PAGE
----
Tuesday, October 28, 2008

Loving Frank's Fountainhead of Achievement

Last month one of my reading groups discussed Loving Frank, Nancy Horan's historical novel based on the love affair between the architect Frank Lloyd Wright and Mamah Borthwick.

The story, told in the third person but interspersed with "letters" written ostensibly by Borthwick, is told mostly from Borthwick's point of view. Borthwick met Wright when she and her husband, Ed Cheney, hired Wright to design a Prairie Style house for them in Oak Park, Illinois. For some reason, Horan decided to cover the crucial, initial interactions between the future lovers in a forward "written" by Borthwick and the novel suffers for this decision.

We are told in Borthwick's forward that, with the encouragement of her husband, she took on the task of working with Wright during the construction of the house and soon "was part of the team". Then the story shifts to the third person omniscient and we learn that those six months had seemed "enchanted" to her. At no time do we experience any of this enchantment and, in fact, throughout the novel it never became apparent to me what the attraction was between Borthwick and Wright. We are never shown the atraction, we are simply told by Borthwick that it exists.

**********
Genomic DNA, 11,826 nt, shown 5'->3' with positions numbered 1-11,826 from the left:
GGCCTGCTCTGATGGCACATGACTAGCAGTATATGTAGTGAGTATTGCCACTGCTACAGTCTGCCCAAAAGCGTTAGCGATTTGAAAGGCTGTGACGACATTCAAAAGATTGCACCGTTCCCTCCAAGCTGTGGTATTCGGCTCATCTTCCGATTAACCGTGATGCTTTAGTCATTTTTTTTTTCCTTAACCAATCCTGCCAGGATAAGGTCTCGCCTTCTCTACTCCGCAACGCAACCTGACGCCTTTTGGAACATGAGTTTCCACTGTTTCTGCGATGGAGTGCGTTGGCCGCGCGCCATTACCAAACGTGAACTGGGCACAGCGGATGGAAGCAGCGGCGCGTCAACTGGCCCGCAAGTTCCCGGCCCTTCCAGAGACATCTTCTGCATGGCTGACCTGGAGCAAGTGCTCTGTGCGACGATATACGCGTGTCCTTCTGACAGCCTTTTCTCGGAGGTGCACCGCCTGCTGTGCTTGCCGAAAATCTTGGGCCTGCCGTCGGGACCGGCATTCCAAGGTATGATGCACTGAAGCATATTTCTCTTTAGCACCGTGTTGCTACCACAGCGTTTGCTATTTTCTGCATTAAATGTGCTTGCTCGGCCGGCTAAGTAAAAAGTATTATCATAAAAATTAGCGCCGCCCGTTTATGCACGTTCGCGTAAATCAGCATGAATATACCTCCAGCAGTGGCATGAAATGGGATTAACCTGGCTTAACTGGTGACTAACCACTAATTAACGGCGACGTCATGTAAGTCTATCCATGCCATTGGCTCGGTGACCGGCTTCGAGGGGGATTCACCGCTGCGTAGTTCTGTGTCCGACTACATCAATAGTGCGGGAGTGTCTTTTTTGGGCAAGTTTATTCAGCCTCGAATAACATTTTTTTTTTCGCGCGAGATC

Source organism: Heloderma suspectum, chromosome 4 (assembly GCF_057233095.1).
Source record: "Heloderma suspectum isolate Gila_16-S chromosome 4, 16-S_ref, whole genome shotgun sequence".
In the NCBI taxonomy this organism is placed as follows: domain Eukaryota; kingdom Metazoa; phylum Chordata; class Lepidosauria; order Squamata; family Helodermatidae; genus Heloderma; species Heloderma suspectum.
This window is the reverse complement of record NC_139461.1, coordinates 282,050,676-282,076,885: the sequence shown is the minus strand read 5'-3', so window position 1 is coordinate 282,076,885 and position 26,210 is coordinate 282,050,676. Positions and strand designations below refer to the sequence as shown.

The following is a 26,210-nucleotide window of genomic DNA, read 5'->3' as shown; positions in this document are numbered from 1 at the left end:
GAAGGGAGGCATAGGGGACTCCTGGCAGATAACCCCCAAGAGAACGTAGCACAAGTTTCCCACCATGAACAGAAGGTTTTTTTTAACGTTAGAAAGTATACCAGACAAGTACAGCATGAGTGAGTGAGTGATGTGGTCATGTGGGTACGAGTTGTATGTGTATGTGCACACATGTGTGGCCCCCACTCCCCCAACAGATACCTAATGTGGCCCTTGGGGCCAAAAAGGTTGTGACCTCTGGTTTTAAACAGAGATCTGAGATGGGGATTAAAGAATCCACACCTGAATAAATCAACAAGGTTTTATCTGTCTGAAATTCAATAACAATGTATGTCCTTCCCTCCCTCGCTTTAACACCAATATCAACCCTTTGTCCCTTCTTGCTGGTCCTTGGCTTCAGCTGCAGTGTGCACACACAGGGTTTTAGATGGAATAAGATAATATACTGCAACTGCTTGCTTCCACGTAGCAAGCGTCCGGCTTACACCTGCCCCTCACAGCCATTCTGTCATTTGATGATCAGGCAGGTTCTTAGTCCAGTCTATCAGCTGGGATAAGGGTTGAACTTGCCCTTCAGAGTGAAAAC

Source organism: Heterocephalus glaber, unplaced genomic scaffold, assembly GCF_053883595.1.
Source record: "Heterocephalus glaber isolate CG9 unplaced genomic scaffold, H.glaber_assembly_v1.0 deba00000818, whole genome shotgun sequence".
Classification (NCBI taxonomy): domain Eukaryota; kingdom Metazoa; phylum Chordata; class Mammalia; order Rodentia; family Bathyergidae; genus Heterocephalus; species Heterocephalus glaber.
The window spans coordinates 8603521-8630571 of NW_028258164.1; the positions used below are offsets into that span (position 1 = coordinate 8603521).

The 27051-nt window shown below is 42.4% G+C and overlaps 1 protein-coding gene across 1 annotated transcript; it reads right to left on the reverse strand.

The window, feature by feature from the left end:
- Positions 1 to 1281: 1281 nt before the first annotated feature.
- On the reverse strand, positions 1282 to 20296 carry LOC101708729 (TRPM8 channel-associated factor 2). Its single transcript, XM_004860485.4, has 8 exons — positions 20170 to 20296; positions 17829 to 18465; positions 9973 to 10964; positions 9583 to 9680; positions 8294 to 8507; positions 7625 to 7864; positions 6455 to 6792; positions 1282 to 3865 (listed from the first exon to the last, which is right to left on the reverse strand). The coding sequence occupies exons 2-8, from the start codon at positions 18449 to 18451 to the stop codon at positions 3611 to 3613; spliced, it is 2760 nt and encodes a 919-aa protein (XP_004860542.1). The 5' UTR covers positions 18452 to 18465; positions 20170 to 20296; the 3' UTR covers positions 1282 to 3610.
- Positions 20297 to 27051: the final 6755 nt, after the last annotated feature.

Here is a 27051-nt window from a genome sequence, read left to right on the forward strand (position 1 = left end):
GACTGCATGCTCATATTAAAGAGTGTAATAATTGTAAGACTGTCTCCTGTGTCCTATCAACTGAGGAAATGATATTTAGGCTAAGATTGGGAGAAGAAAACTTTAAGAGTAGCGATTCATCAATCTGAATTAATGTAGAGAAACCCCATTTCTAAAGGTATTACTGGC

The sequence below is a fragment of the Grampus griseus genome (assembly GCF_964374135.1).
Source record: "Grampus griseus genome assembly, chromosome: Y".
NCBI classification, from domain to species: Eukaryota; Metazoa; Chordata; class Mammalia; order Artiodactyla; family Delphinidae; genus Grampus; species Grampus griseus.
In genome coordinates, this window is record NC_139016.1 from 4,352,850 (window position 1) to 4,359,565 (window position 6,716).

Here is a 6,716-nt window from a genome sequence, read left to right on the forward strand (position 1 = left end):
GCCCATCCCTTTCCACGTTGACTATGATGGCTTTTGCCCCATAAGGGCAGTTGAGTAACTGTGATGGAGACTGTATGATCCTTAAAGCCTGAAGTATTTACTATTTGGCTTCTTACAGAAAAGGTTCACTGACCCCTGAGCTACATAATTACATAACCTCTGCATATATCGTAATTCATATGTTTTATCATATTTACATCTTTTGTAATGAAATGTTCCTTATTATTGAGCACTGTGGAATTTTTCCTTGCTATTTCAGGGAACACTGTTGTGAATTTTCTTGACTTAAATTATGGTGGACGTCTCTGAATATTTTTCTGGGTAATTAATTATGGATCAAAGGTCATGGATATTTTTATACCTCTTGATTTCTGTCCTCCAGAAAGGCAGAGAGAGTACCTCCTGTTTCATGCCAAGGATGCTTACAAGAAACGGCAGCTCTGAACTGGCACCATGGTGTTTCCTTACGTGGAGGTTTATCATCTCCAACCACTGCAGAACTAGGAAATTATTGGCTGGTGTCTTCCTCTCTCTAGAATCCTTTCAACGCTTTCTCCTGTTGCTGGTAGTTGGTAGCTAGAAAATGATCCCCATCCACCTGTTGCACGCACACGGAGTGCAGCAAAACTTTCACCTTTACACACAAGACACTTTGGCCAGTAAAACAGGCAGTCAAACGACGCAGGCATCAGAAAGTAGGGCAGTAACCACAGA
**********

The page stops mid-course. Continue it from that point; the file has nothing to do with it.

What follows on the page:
It seems odd that Horan cannot convey any of the passion in a relationship that must have been passionate. In real life, the affair between Borthwick and Wright was a sensation covered extensively in the local Chicago papers. She left her husband and children for him and he left his wife and children for her. They stayed together for seven years. He built Taliesin, in Wisconsin, for her. They were together until she died.

Horan tells this story with as much detail as research will allow, and yet their relationship was a mystery to me. He was vain, arrogant, a liar, and a spendthrift. She was unhappy with a husband who she admits there was nothing wrong with (and whom Horan presents as an eminently decent man) and she claims to love her children even though she abandons them far from their home (and father) during an extended holiday in Colorado.